Wednesday, September 7, 2011

Too Many Fake Fendis - Trusting your Palate when Purchasing Wine

I'm not sure if I am out of tasting practice (much like my muscles are out of swimming practice), or perhaps, dare I say it, my taste buds are bored. The majority of wines I have tasted lately have left me wanting more and wondering if wine consumers are settling in our wine preferences, or is one mass palate continually being catered to?

Like the fashion industry, the wine industry, unfortunately, is subject to fads. Certain varietals and styles become in season. Look at, for example, the success of overly oaked chardonnay or Pinot Noir after the movie Sideways. I am not saying these wines do not have their place and, in fact, have played a significant role to increase the number of Americans who are drinking wine on a regular basis. But has the American palate become comfortable and undemanding resulting in mediocre wines being production?

Courtesy of Yapp Brothers
Now I'm sure you are asking, "where is she buying her wine from?!" I will admit, I have been exploring more of what the grocery stores in my area have to offer. But when you look at who makes the majority of wine purchasing discussions in this country, it is women. And where do women shop? The grocery store, a one stop market for all their families' needs. Looking closer at the trend of wines on the shelf priced between $10-$15 they tend to be mediocre at best. If this is where the majority of wine buying decisions are happening, why is mediocre acceptable? Why does one trend such as, heavily oaked chardonnay, dominate the shelves catering to one particular palate?

Perhaps purchasing decisions are made based on fear. Fear of looking like a wine novice and wanting to drink whats "in." Gravitating to a certain style or brand because so and so said, "its good!" Much the like the point system drives sales of 92 award winning wines, a trend begins to dominate the market resulting in plunk producers trying to copy the style to make a quick buck much like buying a knock-off Fendi purse. These wines get marked at a reasonable price in order to increase sales and the bottom line, forget about the quality of product.

As much as I praise the point system for coming into play when consumers needed help to demystify wines, making them measurable and a way to categorize, it has also created a culture dictating what we should be drinking and doesn't really educate consumers. Consumers should untimely trust their own palates and use additional resources such as Sommeliers, local wine shops, blogs, books, social media, apps etc. to learn.

Wine is about an experience, it is something to be shared, it should evoke emotion. So maybe I have been buying too many fake Fendis lately and hoping to get the real deal, its obviously not working. My palate is bored and awaiting the next trend. With that being said, I really hope the next trend is to follow what you like but to also have high quality from around the world available at the local grocery store. Why can't the local grocery store be a local wine store that sells Vouray, Bugurndies and Chenin Blanc?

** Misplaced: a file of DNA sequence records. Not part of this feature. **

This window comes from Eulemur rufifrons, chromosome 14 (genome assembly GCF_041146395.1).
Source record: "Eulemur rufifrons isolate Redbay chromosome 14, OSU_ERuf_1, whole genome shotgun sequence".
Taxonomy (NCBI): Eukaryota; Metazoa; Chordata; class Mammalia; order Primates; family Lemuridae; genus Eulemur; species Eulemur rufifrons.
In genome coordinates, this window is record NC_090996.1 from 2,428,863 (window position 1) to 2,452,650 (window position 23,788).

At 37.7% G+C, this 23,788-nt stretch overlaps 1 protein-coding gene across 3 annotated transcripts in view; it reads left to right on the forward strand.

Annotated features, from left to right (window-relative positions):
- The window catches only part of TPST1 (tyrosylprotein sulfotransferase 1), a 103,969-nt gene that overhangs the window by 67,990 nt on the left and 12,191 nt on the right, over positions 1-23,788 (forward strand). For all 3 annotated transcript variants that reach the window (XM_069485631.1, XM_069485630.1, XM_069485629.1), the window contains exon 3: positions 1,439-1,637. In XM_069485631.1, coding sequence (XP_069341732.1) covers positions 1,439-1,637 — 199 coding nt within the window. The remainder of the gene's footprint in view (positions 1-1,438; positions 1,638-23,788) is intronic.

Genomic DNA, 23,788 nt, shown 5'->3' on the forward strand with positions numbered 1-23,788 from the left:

So I ask my readers, what resources do you use when making wine purchasing decisions? How do you educate yourself on wine? What trends/fads do you see in the wine industry both good and bad? Do you feel influenced by these trends?

Santé!
Charlotte :)

3 comments:

  1. There is a secret held pretty tightly in the industry, a good chunk of the wines on grocery store shelves are made by only 4 or 5 companies. These huge corporations rely on their grocery store brands as their bread and butter. There is a ton of market research being conducted every day to tell us wine marketers what people want, what sells, and how they want it packaged. As any good company does, we provide the consumers with what we think they want. We do a good job, they buy it. We don't do a good job it ends up at trader joes for $3.

    However, these same companies make great wines as well, they just don't move in grocery stores. So I guess the marketing answer to your thesis is that the consumer is driving these boring wines, much as the consumer drives quality in any product.

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  2. Right, I am aware that most wines in the grocery store are made primarily by a small group of companies as you pointed out. I have worked closely with a couple of these companies and I know there are some great wines among them. I would just love to see a shift in marketing that doesn't tell customers what they think they want but rather works to educate them and doesn't just cater to what everyone else is drinking but rather finds a way to make it a little more personalized.

    Thank you for reading and commenting Krispin! Cheers.

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  3. Nice! I agreed and am guilty of buying HOC at the grocery store only to balance out my expensive special occasion reds :)

    How do I get most of my wine education?? From my own personal Sommelier of course (He! He!)

    Have a lovely day, cheers, T. :)

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